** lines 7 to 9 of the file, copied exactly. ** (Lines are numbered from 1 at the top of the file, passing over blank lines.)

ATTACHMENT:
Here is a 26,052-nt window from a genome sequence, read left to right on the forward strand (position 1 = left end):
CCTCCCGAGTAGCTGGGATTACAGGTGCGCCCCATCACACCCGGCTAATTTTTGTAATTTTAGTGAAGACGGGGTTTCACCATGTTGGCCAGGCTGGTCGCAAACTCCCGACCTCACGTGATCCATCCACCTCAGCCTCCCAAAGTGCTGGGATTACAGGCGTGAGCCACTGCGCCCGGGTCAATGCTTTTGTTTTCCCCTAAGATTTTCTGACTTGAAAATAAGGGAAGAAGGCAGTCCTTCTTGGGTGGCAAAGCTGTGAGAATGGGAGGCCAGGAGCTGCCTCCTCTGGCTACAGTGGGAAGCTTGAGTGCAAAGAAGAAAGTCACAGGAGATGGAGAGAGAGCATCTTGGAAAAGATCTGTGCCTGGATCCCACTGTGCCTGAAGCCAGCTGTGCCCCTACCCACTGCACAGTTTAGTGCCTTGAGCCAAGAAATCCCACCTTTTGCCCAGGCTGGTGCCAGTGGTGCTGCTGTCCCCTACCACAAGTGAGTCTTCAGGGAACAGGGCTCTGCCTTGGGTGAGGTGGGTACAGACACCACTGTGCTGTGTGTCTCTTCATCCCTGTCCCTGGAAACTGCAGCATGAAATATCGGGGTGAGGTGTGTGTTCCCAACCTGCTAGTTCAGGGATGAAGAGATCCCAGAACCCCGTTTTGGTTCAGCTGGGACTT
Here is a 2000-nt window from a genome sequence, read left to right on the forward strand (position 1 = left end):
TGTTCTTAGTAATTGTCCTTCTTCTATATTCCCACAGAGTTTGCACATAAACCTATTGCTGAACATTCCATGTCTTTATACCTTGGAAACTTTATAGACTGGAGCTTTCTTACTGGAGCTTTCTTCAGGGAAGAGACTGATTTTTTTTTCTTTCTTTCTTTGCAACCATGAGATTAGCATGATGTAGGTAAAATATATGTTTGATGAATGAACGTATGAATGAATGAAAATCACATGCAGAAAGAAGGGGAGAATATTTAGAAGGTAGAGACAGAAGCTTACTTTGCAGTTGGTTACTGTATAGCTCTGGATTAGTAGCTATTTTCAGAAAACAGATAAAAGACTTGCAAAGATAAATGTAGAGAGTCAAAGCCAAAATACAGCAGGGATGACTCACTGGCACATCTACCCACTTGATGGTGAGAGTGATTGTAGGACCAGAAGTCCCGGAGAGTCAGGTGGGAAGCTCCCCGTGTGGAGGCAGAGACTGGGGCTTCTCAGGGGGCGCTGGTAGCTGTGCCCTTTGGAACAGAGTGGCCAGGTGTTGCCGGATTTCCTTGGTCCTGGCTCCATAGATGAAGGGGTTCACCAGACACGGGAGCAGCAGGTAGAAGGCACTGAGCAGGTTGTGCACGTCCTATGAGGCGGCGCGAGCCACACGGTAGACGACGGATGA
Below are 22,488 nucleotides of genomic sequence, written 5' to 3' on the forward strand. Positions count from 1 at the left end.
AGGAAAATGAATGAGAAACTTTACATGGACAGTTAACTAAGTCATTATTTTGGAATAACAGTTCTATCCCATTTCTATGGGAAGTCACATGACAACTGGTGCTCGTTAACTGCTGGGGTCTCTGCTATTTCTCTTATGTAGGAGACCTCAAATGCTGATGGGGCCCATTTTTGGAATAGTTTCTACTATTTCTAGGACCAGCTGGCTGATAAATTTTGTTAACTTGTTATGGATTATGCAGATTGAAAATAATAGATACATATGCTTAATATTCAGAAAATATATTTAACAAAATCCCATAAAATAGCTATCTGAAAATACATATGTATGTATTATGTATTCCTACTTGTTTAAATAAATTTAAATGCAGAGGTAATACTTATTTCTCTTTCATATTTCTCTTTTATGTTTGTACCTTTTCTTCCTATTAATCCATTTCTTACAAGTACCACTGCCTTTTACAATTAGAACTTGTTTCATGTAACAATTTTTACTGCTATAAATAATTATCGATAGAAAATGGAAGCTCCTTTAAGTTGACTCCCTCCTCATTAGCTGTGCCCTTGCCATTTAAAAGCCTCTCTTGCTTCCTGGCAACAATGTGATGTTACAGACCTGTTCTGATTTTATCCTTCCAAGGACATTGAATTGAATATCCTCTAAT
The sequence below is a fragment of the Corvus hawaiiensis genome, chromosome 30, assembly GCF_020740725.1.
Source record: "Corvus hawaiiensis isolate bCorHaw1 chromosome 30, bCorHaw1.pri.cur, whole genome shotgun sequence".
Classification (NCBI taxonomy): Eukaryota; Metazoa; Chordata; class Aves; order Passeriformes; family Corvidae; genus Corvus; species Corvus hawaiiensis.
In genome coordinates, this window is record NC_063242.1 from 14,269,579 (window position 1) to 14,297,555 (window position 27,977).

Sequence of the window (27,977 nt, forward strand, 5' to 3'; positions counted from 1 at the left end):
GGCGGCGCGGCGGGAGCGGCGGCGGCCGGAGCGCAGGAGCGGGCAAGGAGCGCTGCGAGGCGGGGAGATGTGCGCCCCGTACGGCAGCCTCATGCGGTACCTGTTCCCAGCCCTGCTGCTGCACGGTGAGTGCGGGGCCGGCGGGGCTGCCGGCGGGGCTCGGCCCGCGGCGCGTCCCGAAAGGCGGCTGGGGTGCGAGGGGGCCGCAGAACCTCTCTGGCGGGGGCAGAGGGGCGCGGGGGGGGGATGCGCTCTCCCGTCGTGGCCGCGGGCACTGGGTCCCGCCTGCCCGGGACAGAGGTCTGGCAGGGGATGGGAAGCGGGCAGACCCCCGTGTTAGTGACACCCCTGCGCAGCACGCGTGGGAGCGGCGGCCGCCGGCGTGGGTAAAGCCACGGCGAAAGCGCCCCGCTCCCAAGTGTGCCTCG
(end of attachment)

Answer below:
The sequence below is a fragment of the Corvus hawaiiensis genome, chromosome 30, assembly GCF_020740725.1.
Source record: "Corvus hawaiiensis isolate bCorHaw1 chromosome 30, bCorHaw1.pri.cur, whole genome shotgun sequence".
Classification (NCBI taxonomy): Eukaryota; Metazoa; Chordata; class Aves; order Passeriformes; family Corvidae; genus Corvus; species Corvus hawaiiensis.